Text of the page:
The Public Theater continues its long-standing commitment to present Shakespeare to as wide an audience as possible with its Mobile Shakespeare Unit. This company performs in prisons, shelters, and other venues in underserved communities. Now they’ve brought Macbeth back to the Public for a stripped down production involving costume changes visible in the sidelines, a barren set framed by the audience on all four sides, and house lights on the whole time. While accessible, it’s a bit distracting when you can see a fellow audience member across the intimate stage. In fact, you can see everyone—all their yawns, fidgets, wandering eyes, and rapt faces.
Despite all this, as well as the post-apocalyptic punk costume design by Amanda Seymour and the mobile set by Wilson Chin that has the actors moving three large trunks around to frame the space, this Macbeth is fairly traditional. Fairly straightforward without any real diversions, the play is unsurprising and even. Directed by Edward Torres and including a cast of eight performing almost 30 roles, the acting is what really stands out. Macbeth, played to creepy perfection by Rob Campbell, is a misguided man whose judgment is clouded by love and ambition. Lady Macbeth (a powerful Jennifer Ikeda) exudes real malice, pushing her pawn forward as she climbs to the top. Daniel Pearce, who plays both the doomed Duncan and the vengeful Macduff, is one of the most charismatic actors of the cast and the most poetically cast. The contrast of him playing the victim of Macbeth in the first act only to be revived in the second to enact his revenge is inspired.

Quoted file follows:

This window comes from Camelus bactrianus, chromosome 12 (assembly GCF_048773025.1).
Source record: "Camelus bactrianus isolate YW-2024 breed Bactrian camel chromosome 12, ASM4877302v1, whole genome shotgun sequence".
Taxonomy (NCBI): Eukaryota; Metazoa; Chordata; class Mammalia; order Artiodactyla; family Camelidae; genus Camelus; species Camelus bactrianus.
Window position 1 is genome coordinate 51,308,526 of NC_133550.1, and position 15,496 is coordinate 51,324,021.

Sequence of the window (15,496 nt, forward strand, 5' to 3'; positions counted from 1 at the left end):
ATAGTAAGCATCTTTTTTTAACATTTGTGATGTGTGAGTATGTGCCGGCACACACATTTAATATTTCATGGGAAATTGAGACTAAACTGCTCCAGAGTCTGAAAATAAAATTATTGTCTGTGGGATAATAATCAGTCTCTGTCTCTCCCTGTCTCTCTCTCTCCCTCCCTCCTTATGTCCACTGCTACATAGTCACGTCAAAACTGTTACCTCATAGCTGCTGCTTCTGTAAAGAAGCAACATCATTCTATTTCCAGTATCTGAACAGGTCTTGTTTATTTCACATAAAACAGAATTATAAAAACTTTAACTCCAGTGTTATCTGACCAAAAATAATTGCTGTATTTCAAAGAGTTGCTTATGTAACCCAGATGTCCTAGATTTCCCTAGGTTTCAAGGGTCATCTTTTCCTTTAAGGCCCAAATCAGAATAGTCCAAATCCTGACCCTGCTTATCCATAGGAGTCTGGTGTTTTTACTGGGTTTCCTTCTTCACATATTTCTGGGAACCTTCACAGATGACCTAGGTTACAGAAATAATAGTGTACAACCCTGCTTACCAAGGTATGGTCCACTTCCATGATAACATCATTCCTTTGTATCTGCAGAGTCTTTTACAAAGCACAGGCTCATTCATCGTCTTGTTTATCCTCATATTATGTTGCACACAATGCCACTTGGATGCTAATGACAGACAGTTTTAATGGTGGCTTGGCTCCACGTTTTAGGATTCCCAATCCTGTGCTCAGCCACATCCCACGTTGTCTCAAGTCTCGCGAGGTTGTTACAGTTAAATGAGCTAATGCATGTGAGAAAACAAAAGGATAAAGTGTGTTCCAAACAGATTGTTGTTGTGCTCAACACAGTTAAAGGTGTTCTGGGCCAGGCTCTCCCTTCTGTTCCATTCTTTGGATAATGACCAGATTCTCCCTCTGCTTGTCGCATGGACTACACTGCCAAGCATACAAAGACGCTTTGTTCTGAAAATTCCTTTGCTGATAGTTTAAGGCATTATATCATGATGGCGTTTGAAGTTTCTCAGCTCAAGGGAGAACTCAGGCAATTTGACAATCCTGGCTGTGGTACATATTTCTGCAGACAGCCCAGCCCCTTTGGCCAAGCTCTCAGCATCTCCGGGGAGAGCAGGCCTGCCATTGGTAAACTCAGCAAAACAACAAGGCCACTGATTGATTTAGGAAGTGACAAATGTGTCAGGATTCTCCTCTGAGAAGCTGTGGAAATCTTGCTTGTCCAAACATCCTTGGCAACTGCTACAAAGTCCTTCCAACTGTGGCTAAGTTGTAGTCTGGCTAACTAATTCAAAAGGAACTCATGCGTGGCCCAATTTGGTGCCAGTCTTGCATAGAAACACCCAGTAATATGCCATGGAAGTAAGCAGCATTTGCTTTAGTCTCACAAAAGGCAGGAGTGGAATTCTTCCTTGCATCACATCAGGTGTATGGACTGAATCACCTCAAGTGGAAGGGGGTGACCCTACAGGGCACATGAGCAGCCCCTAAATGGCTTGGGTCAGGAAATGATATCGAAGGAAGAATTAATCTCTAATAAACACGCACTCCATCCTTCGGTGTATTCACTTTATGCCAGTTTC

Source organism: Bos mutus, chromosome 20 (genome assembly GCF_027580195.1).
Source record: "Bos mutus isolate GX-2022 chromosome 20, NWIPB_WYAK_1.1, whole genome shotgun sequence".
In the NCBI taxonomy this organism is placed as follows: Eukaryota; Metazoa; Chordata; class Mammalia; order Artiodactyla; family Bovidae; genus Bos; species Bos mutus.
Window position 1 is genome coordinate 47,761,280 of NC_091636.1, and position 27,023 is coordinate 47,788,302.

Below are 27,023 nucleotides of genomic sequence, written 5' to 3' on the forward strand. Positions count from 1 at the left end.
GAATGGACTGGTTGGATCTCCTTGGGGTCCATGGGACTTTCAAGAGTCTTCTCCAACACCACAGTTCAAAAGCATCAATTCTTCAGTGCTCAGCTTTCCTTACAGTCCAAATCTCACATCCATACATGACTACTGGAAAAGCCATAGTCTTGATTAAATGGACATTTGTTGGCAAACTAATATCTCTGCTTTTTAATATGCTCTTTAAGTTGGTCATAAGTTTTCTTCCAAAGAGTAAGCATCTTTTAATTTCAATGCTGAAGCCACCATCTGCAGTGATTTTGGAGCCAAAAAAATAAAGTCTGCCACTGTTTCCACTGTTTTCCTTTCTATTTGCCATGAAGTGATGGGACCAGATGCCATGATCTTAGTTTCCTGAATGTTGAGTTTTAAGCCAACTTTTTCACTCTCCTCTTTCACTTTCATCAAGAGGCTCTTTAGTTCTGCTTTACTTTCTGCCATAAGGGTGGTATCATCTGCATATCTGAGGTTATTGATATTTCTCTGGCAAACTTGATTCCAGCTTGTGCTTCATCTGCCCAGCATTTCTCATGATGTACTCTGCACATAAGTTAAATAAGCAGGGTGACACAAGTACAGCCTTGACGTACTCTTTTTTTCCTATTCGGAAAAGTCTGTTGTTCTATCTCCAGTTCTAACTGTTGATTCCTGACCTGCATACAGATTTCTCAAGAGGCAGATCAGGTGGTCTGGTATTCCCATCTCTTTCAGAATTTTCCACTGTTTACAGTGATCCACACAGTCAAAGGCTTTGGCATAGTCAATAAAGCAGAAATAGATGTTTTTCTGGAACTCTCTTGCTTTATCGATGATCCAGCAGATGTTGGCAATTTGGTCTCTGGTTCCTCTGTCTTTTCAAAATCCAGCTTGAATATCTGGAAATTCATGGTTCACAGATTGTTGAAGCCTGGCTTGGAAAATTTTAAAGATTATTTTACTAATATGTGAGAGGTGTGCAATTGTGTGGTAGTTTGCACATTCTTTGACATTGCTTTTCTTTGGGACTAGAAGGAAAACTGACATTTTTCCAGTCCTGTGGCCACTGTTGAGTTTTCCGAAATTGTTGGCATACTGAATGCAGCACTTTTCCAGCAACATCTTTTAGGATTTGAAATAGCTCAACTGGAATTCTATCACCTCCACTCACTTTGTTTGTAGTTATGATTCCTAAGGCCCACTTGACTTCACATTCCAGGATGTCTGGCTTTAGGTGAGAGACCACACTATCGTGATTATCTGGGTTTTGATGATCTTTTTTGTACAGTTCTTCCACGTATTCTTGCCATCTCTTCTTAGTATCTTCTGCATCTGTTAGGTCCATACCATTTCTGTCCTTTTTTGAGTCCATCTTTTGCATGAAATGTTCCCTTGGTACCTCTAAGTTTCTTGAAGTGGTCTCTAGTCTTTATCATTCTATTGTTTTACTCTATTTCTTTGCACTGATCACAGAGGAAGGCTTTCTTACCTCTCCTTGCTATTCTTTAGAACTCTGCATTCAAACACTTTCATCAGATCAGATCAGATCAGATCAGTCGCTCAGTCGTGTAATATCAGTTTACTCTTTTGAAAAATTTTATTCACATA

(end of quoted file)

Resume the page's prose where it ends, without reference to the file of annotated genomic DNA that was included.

The scenes with the Weird Sisters, or the three witches, played by Ikeda, Nicole Lewis and Teresa Avia Lim, are the most engaging and entertaining part of the play. Telling Macbeth his future, while also dooming him to his fate, they writhe and shriek to chilling effect. Macbeth, for his part, belongs with them; his wry, crooked smile belying his evil plot cooking in the witch’s cauldron. Keith Eric Chappelle plays a deadpan Banquo; there’s not much emotion when he meets his fate. James Udom and Nick Mills play fine supporting characters, one being a drunken fool portrayed flamboyantly by Mills to comedic effect.
It seems at times as though the cast is trying to make up for its small size by amping up the volume to an unnecessary degree. It’s a fairly intimate space but the actors often use screams and banging drums to enforce a dramatic moment. This is needless. The loudness of these instances overshadows much of the dialogue and takes away from any mounting tension. Yes, this is a well-known play. Yes, we all know how it’s going to end. But is there any harm in throwing some ambiguity into the mix? There’s not much nuance in this Macbeth.
Ultimately, if you want a finely staged and performed Macbeth, by all means go to The Public Theater. At $20 a pop, tickets are not expensive. It’s accessible, which is what The Mobile Unit is all about. Just don’t expect anything groundbreaking.